exercise after a COVID infection

Getting back to exercise after a COVID infection


Many doctors believe that after a typical viral infection—such as influenza— it is ok to slowly return to pre-infection exercise levels. But many people recovering from a COVID-19 infection are finding a different experience. They are much weaker than they expected, experiencing fatigue and even breathing difficulties, even after they thought they were cured. 

COVID is not a regular influenza. People who were totally healthy and physically fit before their COVID infection are left with residual inflammation of their heart muscle (myocarditis), and even blood clots. Some of them did not experience severe symptoms during their acute COVID infection, so these long-term sequelae are unexpected and unwelcome. 

Unusual complications

One example, described by a sports medicine doctor, was an athletic patient in her 40s, a cyclist, who complained of leg pain when she tried to return to exercise after (she thought) she had recovered from COVID. An ultrasound showed severe arterial and venous obstruction in both of her legs. Another patient, a college student, died from blood clots in her legs that travelled to her lungs. Fortunately, the cyclist was treated and improved before suffering that complication.

Heart complications

A recent study published in JAMA Cardiology showed that out of 100 German men and women, average age 49, who seemingly had recovered from COVID-19, 78 of them had signs of myocarditis. Another study of college athletes showed that 15% had some degree of myocarditis after apparent recovery. Myocarditis, or Inflammation of the heart muscle, can lead to a potentially fatal heart rhythm during exercise, so doctors have been cautious about allowing athletes back into training after a COVID infection.


Doctors at the esteemed Hospital of Special Surgery in New York City published a set of guidelines to help counsel doctors and patients about return to exercise. The main recommendations:

1) Don’t exercise if still sick

Such as fever, cough, chest pain, shortness of breath, or palpitations.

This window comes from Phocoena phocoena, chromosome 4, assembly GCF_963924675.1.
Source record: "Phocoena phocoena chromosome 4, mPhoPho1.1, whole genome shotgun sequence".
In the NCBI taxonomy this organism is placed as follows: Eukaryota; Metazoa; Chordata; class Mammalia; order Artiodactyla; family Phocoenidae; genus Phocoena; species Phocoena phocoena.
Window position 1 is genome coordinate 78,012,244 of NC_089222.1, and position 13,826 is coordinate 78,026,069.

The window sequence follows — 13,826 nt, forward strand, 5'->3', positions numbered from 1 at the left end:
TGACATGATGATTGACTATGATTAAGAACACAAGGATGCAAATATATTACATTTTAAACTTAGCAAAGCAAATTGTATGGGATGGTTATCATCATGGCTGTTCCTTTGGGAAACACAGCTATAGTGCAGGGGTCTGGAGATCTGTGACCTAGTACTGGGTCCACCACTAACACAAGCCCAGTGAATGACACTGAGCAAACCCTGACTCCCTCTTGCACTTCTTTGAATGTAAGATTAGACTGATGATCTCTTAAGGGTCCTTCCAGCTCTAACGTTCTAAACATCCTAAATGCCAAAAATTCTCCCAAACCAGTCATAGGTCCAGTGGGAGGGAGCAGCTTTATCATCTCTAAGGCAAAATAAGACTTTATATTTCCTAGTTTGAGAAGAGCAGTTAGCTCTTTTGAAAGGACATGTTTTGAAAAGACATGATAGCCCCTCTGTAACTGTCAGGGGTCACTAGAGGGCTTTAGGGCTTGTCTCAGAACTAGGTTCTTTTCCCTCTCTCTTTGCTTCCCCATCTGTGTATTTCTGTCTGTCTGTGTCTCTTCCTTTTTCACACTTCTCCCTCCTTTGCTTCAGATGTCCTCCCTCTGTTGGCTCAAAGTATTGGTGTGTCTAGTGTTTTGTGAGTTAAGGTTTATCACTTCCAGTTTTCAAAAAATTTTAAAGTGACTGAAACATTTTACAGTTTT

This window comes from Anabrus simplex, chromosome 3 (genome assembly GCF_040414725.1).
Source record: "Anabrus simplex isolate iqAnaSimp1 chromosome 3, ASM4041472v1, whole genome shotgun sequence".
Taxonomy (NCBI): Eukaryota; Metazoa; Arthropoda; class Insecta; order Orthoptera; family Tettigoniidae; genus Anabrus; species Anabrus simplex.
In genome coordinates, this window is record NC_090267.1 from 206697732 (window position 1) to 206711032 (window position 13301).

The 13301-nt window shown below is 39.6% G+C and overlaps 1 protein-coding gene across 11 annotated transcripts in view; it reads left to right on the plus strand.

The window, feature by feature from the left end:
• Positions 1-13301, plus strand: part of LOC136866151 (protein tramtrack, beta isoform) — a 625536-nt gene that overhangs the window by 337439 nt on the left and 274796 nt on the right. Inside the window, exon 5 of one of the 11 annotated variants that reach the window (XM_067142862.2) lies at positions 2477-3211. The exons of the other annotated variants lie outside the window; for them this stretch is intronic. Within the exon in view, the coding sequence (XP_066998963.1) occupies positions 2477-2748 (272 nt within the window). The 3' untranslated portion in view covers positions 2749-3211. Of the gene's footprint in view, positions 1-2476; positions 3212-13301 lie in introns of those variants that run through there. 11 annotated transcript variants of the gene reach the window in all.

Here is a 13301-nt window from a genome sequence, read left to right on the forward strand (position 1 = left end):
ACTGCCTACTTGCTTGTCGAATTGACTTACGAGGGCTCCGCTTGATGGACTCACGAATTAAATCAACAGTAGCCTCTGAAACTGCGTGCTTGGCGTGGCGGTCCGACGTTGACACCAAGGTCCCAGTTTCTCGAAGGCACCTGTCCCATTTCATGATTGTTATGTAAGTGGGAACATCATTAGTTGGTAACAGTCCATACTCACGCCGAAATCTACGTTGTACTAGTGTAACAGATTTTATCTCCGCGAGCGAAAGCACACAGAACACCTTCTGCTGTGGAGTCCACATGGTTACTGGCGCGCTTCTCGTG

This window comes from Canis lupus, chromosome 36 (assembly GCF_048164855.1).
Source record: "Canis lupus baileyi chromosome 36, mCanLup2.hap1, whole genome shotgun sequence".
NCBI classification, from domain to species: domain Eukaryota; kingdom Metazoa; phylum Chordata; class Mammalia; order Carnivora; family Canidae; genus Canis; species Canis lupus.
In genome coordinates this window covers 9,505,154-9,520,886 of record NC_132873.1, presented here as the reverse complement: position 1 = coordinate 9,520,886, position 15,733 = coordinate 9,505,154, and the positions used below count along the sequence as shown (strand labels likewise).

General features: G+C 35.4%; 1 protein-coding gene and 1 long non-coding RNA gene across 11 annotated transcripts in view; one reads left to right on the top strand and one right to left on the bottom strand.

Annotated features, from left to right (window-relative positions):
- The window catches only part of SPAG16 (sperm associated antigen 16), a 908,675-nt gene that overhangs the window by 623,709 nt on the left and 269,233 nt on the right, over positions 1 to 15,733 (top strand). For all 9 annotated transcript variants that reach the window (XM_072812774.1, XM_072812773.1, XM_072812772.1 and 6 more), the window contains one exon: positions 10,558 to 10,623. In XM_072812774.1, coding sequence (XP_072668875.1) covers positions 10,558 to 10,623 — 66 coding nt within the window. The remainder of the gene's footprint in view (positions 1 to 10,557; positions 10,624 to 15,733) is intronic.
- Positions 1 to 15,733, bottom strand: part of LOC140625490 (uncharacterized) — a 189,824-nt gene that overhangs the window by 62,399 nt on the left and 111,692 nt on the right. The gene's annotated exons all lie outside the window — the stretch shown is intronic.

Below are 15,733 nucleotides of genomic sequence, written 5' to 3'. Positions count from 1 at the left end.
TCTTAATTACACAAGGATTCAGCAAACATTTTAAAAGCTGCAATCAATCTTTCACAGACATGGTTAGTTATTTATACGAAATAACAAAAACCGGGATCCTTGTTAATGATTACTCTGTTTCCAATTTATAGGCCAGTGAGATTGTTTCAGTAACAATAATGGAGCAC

2) Return to exercise slowly

Even if you only had mild COVID symptoms, you should wait at least 7 days after all your symptoms resolve before returning to exercise.

3) Start at reduced intensity

Return at no more than 50% of your pre-COVID exercise intensity.

4) Stop exercise if symptoms return

If you notice chest pain, shortness of breath, palpitations, or fever after you return to exercise, see your doctor.

5) Some patients need to see a cardiologist first

If you had chest pain, shortness of breath, or fatigue during your illness, it is best to see a cardiologist before you return to exercise.

6) Did you really have COVID?

If you were sick but believed it was just a cold or a typical influenza, it would be good to see your doctor and get a COVID test to make sure, which helps decide about return to exercise.

Listen to your body

Some people had a COVID-19 infection yet had no symptoms whatsoever (asymptomatic). So, if you exercise and note that you don’t feel right, you should check with your doctor before exercising more. You may have had a COVID-19 infection and didn’t realize it. The COVID-19 virus can be aggressive, with a particular affinity for the heart and blood vessels. So, listen to your body. If you don’t feel right when you exercise, stop, and get checked by a knowledgable doctor!

To find a doctor, of any specialty, anywhere in Brazil, check out our website: www.ProcuraMed.com.

See also in ProcuraMed:

Exercise lowers cancer recurrence rates

Why you should smile behind your mask

Esta postagem também está disponível em: Portuguese (Brazil)

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This post is related to specialty Infectious Disease. Below is a list of some physicians related to this specialty.